“When I’m wrapping up interviews and I ask community members if there’s anything else they want people to know, they say, ‘Yeah. That we’re here. People don’t think we’re here.’ It doesn’t get included in the broader narrative about Appalachia,” said William Isom, who coordinates East Tennessee PBS’s Black in Appalachia Project. Asked why the stories of black Appalachians aren’t told more often, Isom responded, “Appalachia is a really easy place to dehumanize. One of my mentors said to me once that the way that the rest of the country looks at the South is the way the rest of the South looks at Appalachia. People have to have that Other to point to in order to say, ‘Well, at least we’re not them.’ Appalachia has fit that bill since the country has existed.”

That layer of enforced invisibility doesn’t just obscure the contributions of Appalachians of color to Appalachian culture: It erases their political needs as well. Dr. Clara Roman-Odio, a professor of Spanish and Latin-American literature at Kenyon College, told me that while Latinos are driving demographic transformation in Ohio, their presence in local communities sometimes doesn’t register with their non-Latino neighbors. Her project, Latinos in Rural America (LIRA), aims to change that: Working alongside Kenyon students, she collects oral histories from Latino residents in rural Knox County to showcase their experiences and contributions to local life.

“LIRA emerged from a question that was brought up by a member of the Knox County community organization. I sat on their advisory board, and we were discussing Latinos, so I brought up the question of, ‘How about the Latinos in Knox County?’ And the answer was, ‘Where are the Latinos in Knox County, and how can we reach them?’” she said. “I’ve been at Kenyon for 25 years and I know that the percentage around here is low, but there are still plenty of Latinos. I was intrigued by this question and I was taken a little bit by surprise.”

Roman-Odio and her students found that Latinos make significant contributions to local economies and cultures while still experiencing higher-than-average rates of unemployment and poverty. And while local Latino students are more likely than white students to finish high school, they’re less likely to go on to college, a trend that at least partially reflects a comparative lack of resources. It’s also in line with a broader problem: Rural high school students are less likely to attend college overall.


Rural communities may feel a world apart from urban centers and suburban strip malls, but in reality they’re much closer, and so are their problems. If rural high schoolers have difficulty matriculating at college, it’s not due to some rot inherent to rural places, but to increasing tuition costs and inadequate funding for public secondary schools. And just as America’s social ills disproportionately hurt rural people, they also disproportionately harm people of color. The root problems don’t differ, not really; they’re the same in the city and in the country.

Even in rural areas that trend conservative, these points of interlinking struggle represent an opportunity for progressive activists. Edwina Howard-Jack, an Indivisible organizer based in West Virginia, described her home of Upshur County as “one of the most conservative, if not the most conservative, counties” in an already conservative state. “Yet we continue. I feel like we’re building a broad base and I have been pleased overall with the community response,” she said, adding that her Indivisible chapter has grown. And she’s hopeful about one potential point of solidarity: The state’s public employees are currently engaged in a fight with state government over inadequacies in their pay and insurance coverage.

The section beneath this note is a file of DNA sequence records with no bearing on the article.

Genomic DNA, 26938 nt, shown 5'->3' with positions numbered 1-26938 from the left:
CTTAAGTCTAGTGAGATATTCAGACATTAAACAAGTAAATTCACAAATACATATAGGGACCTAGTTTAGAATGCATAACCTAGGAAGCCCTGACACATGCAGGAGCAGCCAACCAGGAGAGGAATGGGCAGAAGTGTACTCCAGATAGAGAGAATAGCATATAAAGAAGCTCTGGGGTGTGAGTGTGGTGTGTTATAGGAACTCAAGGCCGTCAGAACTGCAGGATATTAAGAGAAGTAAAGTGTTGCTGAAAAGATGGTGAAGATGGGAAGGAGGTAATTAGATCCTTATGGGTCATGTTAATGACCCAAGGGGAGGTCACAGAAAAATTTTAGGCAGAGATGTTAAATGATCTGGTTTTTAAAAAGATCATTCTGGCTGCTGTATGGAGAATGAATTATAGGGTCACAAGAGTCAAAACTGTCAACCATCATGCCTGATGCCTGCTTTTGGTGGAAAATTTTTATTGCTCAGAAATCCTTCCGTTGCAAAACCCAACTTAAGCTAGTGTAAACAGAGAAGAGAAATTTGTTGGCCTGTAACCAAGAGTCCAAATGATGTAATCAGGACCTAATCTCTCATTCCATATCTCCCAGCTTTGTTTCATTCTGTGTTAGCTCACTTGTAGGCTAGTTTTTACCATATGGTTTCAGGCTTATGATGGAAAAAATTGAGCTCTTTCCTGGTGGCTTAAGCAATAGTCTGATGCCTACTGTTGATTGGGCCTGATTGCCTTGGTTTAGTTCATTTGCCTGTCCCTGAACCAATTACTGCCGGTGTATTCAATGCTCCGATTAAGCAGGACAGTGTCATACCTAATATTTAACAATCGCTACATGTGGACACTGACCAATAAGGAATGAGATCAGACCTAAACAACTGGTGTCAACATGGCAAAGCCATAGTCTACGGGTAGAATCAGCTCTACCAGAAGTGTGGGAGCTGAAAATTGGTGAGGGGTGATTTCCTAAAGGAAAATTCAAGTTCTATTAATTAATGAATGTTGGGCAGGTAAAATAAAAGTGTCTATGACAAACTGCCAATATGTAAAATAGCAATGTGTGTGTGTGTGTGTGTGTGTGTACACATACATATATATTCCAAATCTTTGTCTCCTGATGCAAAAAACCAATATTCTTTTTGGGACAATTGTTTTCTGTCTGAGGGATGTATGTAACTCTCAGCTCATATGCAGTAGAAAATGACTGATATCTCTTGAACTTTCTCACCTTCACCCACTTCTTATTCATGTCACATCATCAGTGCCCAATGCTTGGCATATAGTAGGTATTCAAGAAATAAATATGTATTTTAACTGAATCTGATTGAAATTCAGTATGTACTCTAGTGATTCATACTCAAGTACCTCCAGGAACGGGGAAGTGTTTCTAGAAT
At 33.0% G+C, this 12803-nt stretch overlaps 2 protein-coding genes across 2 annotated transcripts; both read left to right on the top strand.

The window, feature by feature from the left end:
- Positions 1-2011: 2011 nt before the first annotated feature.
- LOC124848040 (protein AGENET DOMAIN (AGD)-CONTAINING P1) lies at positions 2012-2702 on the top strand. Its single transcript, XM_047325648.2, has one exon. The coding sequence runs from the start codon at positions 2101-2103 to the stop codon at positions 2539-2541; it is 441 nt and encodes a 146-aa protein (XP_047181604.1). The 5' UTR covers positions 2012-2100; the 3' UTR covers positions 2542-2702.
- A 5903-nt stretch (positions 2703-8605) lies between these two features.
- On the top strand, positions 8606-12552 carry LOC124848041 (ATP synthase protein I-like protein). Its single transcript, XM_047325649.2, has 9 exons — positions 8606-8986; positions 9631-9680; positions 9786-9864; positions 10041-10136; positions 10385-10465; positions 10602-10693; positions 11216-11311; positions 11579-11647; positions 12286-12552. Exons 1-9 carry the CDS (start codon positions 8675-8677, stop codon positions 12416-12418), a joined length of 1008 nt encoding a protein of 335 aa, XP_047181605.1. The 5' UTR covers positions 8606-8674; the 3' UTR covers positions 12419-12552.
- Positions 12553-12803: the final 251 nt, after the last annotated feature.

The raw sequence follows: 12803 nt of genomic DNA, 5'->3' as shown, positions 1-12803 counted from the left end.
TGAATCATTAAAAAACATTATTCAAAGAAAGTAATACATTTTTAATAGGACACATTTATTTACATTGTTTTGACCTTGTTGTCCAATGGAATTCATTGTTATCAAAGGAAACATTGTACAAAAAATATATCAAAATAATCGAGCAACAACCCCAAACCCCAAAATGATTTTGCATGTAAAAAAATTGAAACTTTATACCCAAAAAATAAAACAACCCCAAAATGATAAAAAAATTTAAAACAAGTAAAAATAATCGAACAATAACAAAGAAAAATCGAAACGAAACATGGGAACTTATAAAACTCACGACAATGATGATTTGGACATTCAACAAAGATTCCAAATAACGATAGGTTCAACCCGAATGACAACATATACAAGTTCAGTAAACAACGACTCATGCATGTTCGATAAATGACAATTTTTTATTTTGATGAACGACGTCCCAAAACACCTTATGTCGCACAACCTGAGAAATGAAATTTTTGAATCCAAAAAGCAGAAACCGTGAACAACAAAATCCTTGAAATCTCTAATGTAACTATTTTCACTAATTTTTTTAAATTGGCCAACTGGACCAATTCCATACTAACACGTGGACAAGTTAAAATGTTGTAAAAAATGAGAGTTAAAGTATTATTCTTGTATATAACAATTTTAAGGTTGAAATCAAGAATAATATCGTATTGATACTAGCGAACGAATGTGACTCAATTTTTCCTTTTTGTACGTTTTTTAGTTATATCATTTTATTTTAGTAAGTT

Nevertheless, it’s difficult to be a progressive activist in rural West Virginia. When Howard-Jack organized an anti-racist rally in Upshur County, she encountered vitriolic resistance.“There were a lot of people who didn’t want to accept that hate exists in our town, and who didn’t understand why we would have an anti-racist rally,” she said. “But over 200 people attended. It turned out to be very successful, but it didn’t come without a lot of pushback from conservatives locally.” That pushback ranged from hostile social media posts to threats that a white supremacist biker gang would show up. Howard-Jack herself became a target. “I had my tire slashed. I had to relocate my family during the days leading up to the rally,” she said.

But local hostility hasn’t deterred Howard-Jack and activists in other conservative areas. Joyce Johnson, who serves as co-chair for the North Carolina branch of the Poor People’s Campaign, told me, “We live in a place where there are historically and currently folk who are members of extremist, racist groups; groups who are hostile to women and immigrants. That is here, but that is not the majority of people in North Carolina.” The campaign recently launched a 40-day series of coordinated protests, and while Johnson herself is based in the city of Greensboro, her organization works closely with the state’s significant rural population as part of an overarching strategy for political change.

“It really is person by person, group by group,” she said, adding that in rural areas, churches, labor unions and other civic groups are “key” to their efforts. The end result is a diverse campaign. “I’m a woman of color, an African American, but I’m also talking and walking and working alongside people who are white and Latino, who are of Asian American origin,” she said. “The hearts and desires are really the same.”